Brits love to BBQ. I count the quality of the summer by how many BBQs I’ve had. A couple of years ago I had a New Zealand friend staying. So in tune with the BBQ lifestyle are the Kiwis that his family would have a cook-up on Christmas Day.
On balmy evenings we would fire it up, crack open the beers or a bottle of rosé, and kick back. However, the British weather being what it is, I ended up buying a portable gas Weber Q for instant post-work entertaining.
But this year, we’ve had ample opportunity to crack out the barbie. NASA says 2016 has been the hottest summer on record and, thanks to greenhouse gases in the atmosphere, we may have to get used to a warmer climate. Now may be the time to really get into the sport and invest in some serious BBQing kit.
If you’re lucky, you’ll have a top-of-the-range Big Green Egg, the outdoor grill of choice among top chefs. Based on an ancient Japanese ceramic Kamada oven, you can pick up a portable MiniMax version from John Lewis for £600.
If you’re cooking for large parties, the Original BBQ Jerk (approx. £500) will cater for your needs. Handmade in Streatham, it’s a big oil drum, sliced in half, with an added thermometer and chimney.
But how do you turn your garden – or terrace as it’s likely to be in these parts – into the perfect outdoor kitchen? Treat your guests to lunch at a rustic garden table festooned with dwarf plants and flowers, coloured mismatching glassware and crisp napkins, à la Provence.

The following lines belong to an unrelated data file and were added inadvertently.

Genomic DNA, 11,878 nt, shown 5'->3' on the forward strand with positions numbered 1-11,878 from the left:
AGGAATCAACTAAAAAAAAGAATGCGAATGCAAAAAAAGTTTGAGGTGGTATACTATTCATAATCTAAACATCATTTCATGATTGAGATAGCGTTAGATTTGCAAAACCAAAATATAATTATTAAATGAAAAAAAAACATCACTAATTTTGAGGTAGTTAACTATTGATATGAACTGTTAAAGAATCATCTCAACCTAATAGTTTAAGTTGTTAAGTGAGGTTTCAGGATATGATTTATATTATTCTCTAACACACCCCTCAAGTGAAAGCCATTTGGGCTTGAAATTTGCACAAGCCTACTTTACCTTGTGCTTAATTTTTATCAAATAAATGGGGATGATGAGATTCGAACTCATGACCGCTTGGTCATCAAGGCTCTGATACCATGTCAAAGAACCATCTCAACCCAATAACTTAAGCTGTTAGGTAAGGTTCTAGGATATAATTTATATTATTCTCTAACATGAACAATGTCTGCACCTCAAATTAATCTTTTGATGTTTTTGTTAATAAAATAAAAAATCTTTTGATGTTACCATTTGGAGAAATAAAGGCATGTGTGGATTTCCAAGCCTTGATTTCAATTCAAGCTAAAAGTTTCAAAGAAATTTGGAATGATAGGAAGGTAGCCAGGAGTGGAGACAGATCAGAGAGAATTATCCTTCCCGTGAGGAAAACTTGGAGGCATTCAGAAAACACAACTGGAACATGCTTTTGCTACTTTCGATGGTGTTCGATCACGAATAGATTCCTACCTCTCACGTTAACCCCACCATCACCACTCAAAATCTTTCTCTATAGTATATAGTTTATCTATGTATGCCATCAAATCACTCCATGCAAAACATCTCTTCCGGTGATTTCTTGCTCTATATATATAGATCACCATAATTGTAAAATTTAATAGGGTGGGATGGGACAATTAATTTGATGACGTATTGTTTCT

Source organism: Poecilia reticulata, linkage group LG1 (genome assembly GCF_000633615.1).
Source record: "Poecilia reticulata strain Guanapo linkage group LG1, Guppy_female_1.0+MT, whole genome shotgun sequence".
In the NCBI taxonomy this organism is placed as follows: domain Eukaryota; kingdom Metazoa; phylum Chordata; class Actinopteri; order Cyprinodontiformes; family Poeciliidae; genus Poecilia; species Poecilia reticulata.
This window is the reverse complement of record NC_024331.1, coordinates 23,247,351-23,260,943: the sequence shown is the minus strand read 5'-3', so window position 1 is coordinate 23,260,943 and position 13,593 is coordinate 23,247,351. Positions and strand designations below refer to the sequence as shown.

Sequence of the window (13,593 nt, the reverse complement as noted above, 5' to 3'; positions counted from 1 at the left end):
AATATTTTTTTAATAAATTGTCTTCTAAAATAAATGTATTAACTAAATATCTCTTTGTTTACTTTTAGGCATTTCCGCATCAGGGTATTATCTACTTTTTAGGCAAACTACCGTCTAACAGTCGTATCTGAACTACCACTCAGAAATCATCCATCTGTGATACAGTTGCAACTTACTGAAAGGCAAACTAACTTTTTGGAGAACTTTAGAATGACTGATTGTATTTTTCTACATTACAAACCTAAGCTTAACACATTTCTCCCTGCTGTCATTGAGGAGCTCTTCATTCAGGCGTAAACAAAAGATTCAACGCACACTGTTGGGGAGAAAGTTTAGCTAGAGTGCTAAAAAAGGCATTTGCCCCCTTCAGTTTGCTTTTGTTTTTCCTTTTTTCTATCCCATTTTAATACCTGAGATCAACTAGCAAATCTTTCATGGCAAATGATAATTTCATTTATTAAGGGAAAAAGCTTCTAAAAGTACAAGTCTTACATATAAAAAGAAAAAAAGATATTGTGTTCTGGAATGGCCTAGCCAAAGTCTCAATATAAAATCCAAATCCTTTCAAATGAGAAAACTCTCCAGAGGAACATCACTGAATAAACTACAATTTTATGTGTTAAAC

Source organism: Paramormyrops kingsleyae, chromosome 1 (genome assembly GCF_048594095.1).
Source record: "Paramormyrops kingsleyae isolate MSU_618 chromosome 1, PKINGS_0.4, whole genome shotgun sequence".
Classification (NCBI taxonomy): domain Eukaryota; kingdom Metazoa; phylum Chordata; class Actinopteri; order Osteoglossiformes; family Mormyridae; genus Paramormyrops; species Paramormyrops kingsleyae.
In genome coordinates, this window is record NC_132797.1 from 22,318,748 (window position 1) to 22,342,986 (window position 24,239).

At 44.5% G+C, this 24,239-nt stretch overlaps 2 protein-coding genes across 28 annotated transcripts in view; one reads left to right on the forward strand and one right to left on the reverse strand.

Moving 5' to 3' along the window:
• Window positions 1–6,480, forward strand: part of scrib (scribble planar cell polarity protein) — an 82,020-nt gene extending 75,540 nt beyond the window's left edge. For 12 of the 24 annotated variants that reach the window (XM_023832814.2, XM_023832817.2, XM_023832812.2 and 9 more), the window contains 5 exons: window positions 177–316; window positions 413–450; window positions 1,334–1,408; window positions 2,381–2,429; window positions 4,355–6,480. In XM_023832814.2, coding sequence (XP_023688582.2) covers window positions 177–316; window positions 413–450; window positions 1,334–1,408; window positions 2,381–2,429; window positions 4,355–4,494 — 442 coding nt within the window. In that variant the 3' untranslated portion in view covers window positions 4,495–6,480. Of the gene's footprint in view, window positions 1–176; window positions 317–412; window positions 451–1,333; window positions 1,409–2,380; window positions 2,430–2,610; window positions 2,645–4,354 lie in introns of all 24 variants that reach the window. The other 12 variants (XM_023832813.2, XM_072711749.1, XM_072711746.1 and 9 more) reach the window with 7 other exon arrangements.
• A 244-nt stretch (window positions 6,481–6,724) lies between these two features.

Creating the right ambience is done with flickering lighting for evening and shade for the afternoon, along with fresh ingredients and good company, of course.
If you want to up your skill level, check out the specialist cooking classes from Weber, for example, or give a loved-one a fancy-pants present of the gourmet BBQ day at Le Manoir aux Quat’Saisons (£440). Adam Johnson is Raymond Blanc’s development chef and heads up the day.
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“We use charcoal, all-natural briquettes and a range of wood,” he says. “My tip is that you don’t need to fill your BBQ with charcoal to cook a meal. One kilo of charcoal generates enough heat to grill and smoke for one or two hours depending on its quality.
“If you pile it up on one side, you give yourself a hot side for grilling burgers and fish and a medium/hot side for slow-cooking your sausages and chicken.”
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He advises to start simple, master the basics of heat control and trade up from there. “Weber has always been a favourite of mine,” he says. “They are durable, portable and come in a wide range of sizes for different uses and cooking styles, perfect for taking to the beach, smoking at home or for the ultimate BBQ.
“There’s lots to learn about cooking on different fuels, slow cooking/smoking, different cuts of meat, spice rubs, marinades, wet and dry brining… it goes on, and it’s exciting to see where the UK is going to take the humble BBQ.”
Summer BBQ Cooking at Le Manoir aux Quat’Saisons, Oxfordshire, September 6 and 16, £440, belmond.com. Weber runs courses in London throughout the year, from £99, grillacademy.co.uk
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